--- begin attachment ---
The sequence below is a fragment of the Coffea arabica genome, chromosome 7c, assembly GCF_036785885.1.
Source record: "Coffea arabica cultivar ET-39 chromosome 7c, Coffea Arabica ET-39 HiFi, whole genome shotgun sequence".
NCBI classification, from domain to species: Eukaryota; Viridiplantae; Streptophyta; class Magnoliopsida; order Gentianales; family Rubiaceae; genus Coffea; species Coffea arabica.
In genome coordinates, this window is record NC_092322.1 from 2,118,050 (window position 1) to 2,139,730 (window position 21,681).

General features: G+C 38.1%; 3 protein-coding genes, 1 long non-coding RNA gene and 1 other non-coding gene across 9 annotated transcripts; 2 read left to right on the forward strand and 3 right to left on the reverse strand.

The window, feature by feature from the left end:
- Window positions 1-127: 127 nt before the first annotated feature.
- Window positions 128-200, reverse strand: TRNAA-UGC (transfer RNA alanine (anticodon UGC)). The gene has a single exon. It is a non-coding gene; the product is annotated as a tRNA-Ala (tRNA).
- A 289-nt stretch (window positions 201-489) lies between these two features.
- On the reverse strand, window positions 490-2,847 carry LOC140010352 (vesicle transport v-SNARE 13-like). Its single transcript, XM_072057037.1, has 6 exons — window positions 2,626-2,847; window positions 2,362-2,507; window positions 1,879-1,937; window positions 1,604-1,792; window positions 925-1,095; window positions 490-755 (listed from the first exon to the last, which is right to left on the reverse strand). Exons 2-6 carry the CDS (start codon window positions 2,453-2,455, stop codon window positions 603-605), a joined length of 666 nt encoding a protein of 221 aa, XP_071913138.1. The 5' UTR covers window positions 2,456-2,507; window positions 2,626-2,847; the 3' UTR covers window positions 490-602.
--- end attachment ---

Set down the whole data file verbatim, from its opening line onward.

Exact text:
The sequence below is a fragment of the Coffea arabica genome, chromosome 7c, assembly GCF_036785885.1.
Source record: "Coffea arabica cultivar ET-39 chromosome 7c, Coffea Arabica ET-39 HiFi, whole genome shotgun sequence".
NCBI classification, from domain to species: Eukaryota; Viridiplantae; Streptophyta; class Magnoliopsida; order Gentianales; family Rubiaceae; genus Coffea; species Coffea arabica.
In genome coordinates, this window is record NC_092322.1 from 2,118,050 (window position 1) to 2,139,730 (window position 21,681).

General features: G+C 38.1%; 3 protein-coding genes, 1 long non-coding RNA gene and 1 other non-coding gene across 9 annotated transcripts; 2 read left to right on the forward strand and 3 right to left on the reverse strand.

The window, feature by feature from the left end:
- Window positions 1-127: 127 nt before the first annotated feature.
- Window positions 128-200, reverse strand: TRNAA-UGC (transfer RNA alanine (anticodon UGC)). The gene has a single exon. It is a non-coding gene; the product is annotated as a tRNA-Ala (tRNA).
- A 289-nt stretch (window positions 201-489) lies between these two features.
- On the reverse strand, window positions 490-2,847 carry LOC140010352 (vesicle transport v-SNARE 13-like). Its single transcript, XM_072057037.1, has 6 exons — window positions 2,626-2,847; window positions 2,362-2,507; window positions 1,879-1,937; window positions 1,604-1,792; window positions 925-1,095; window positions 490-755 (listed from the first exon to the last, which is right to left on the reverse strand). Exons 2-6 carry the CDS (start codon window positions 2,453-2,455, stop codon window positions 603-605), a joined length of 666 nt encoding a protein of 221 aa, XP_071913138.1. The 5' UTR covers window positions 2,456-2,507; window positions 2,626-2,847; the 3' UTR covers window positions 490-602.